The major trend in Microelectronics is the move towards higher system integration driving increasing compactness and complexity. All this must be at acceptable cost and required quality and reliability. The ECSELJU project iRel40 has the ultimate goal of improving reliability of electronic components and systems by reducing failure rates along the entire value chain. In iRel40 75 partners from 13 countries are collaborating along the value chain from wafer production to system integration and combine their strength to enhance reliability in Europe. In this iRel40 session we present first results on four iRel40 related topics: The first presentation is on innovative testing, the second is on intelligent manufacturing, the third is on development towards virtual prototyping, and the fourth is on artificial intelligence applied to image detection. Target of all four topics is on research and development applying Artificial Intelligence, Digital Twins and Machine Learning concepts for reliability improvement.

Following presentations will be given:

Intelligent Manufacturing – From the  Chip – Package – Board/System:  Impact on reliability
Klaus Pressel, Josef Moser et al. (Infineon Technologies, Germany)

Holistic Testing in iRel40 and Impact on Reliability
Susan Zhao (Signify, The Netherlands)

Virtual Design for Life Time optimization of M2X Modules – A Use Case from the IRel40 project
Thomas Krivec et al.  (AT&S, Austria)

AI applied to CSAM Images
Jason Zi Jie Chia et. al. (Elmos Semiconductor)

Workshop 3 - Nanopackaging / Nanotechnology


Attila Bonyár is an associate professor and head of the Nanotechnology laboratory at the Department of Electronics Technology, Faculty of Electronics Engineering and Informatics, Budapest University of Technology and Economics. He has two M.Sc. degrees in electrical engineering (2009) and biomedical engineering (2011), a Ph.D. (2014), and habilitation (2021) in electrical engineering. His current research activities are focused on the development of optical biosensor technologies utilizing plasmonics, low-dimensional nanomaterials, nanocomposites and nanometrology. He is the chair of the IEEE NTC/EPS Nanopackaging/Nanotechnology Technical Committee (since 2022, co-chair since 2020) and actively serves in many other international committees in elected positions. He is a Steering Committee member for two regional IEEE conferences (IEEE-SIITME, International Symposium for Design and Technology in Electronics Packaging, since 2014 and IEEE-ISSE, International Spring Seminar on Electronics Technology, since 2017). Since 2019 he is the chair of the IEEE Hungary&Romania EPS&NTC Joint Chapter. He also serves IEEE NTC as a regional chapter coordinator in R8.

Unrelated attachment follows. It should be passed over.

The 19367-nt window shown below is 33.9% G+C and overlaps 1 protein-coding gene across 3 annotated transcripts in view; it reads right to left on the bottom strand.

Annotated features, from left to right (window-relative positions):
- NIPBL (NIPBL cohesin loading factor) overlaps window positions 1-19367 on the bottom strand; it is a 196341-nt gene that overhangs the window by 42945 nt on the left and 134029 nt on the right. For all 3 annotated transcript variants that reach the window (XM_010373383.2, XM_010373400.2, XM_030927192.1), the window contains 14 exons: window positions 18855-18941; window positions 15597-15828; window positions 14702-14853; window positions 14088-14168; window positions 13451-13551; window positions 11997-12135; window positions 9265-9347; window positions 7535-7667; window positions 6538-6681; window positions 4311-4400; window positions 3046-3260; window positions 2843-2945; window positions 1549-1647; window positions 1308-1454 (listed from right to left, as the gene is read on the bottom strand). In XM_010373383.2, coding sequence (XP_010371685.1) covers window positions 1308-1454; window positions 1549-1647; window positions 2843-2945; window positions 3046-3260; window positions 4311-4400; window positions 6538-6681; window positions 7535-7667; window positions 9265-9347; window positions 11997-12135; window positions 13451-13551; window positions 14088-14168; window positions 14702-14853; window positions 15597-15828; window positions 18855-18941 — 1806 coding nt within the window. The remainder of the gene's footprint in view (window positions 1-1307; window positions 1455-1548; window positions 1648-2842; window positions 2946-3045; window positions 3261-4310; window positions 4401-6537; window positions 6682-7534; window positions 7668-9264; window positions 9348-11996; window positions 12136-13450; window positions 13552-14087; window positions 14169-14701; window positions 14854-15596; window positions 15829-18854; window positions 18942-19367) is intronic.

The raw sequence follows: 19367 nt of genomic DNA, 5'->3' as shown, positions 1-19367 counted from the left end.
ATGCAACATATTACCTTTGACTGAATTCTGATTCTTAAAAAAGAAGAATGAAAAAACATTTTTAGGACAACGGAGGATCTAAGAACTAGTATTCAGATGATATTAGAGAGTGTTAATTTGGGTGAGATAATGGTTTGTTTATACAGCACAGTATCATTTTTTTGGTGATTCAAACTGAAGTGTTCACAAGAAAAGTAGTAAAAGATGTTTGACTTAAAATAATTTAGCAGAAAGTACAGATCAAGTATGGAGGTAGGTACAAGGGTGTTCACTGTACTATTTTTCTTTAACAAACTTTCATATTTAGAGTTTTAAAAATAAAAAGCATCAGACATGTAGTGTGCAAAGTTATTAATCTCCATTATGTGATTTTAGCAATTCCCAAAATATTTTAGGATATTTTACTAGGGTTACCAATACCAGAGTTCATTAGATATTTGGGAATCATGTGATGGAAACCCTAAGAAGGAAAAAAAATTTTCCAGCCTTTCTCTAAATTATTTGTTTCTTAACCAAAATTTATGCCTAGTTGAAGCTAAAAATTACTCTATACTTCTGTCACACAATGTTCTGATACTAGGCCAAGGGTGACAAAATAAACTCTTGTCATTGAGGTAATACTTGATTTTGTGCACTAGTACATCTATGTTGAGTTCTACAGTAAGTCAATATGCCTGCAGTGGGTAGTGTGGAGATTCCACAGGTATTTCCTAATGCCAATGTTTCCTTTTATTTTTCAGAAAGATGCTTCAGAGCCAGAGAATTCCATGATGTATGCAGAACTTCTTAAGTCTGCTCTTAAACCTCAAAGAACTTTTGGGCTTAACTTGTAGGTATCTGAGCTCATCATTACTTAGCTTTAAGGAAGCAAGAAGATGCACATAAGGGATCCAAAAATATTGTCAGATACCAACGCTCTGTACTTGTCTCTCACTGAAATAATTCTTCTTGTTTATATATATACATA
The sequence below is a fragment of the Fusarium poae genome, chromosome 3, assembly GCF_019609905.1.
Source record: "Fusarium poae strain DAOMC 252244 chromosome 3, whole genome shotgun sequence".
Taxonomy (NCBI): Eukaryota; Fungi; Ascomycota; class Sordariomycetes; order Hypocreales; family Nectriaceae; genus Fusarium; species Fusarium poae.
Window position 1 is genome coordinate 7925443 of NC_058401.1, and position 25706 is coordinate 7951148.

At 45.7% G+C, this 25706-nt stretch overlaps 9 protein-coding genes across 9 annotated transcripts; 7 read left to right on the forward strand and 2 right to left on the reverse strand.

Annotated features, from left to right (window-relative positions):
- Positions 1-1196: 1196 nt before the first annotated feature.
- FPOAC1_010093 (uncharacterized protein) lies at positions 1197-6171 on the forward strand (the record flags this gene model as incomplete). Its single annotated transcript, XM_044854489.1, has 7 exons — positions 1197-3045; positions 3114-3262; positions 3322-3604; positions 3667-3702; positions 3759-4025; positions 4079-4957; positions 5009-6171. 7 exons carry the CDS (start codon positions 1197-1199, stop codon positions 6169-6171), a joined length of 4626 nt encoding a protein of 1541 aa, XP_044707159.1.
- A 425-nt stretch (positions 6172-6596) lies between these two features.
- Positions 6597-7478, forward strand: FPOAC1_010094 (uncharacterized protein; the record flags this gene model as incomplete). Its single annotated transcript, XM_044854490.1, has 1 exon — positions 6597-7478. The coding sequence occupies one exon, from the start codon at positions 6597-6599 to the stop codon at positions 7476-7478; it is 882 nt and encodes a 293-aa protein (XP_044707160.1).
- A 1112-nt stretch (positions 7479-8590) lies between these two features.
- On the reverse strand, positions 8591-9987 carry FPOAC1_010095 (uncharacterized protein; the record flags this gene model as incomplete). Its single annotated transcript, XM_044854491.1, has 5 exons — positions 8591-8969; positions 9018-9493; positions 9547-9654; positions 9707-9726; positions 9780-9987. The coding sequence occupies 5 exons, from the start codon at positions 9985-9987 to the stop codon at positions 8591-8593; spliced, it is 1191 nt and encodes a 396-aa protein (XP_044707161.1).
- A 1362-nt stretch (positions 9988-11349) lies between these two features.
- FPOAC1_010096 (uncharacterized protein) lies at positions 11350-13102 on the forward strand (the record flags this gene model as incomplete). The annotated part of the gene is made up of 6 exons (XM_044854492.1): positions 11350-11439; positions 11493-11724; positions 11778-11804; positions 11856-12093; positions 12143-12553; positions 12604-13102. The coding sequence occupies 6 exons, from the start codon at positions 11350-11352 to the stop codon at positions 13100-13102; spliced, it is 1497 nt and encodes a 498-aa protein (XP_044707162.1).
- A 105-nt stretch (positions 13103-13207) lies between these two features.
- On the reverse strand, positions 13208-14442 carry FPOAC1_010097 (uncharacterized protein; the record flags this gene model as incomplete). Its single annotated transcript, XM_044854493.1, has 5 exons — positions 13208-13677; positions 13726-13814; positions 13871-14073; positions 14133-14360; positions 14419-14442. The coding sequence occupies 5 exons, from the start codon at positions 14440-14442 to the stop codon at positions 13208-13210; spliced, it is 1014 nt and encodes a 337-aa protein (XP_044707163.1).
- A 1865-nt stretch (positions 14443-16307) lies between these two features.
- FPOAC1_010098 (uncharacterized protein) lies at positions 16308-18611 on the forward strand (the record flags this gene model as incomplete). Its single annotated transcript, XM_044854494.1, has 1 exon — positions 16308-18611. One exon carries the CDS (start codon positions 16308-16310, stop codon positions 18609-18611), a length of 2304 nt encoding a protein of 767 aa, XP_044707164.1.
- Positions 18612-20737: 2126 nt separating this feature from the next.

The Gold-Tin Intermetallic Compounds Evolution After The Rolling Process

Traian Cucu, Ametek Coining (USA)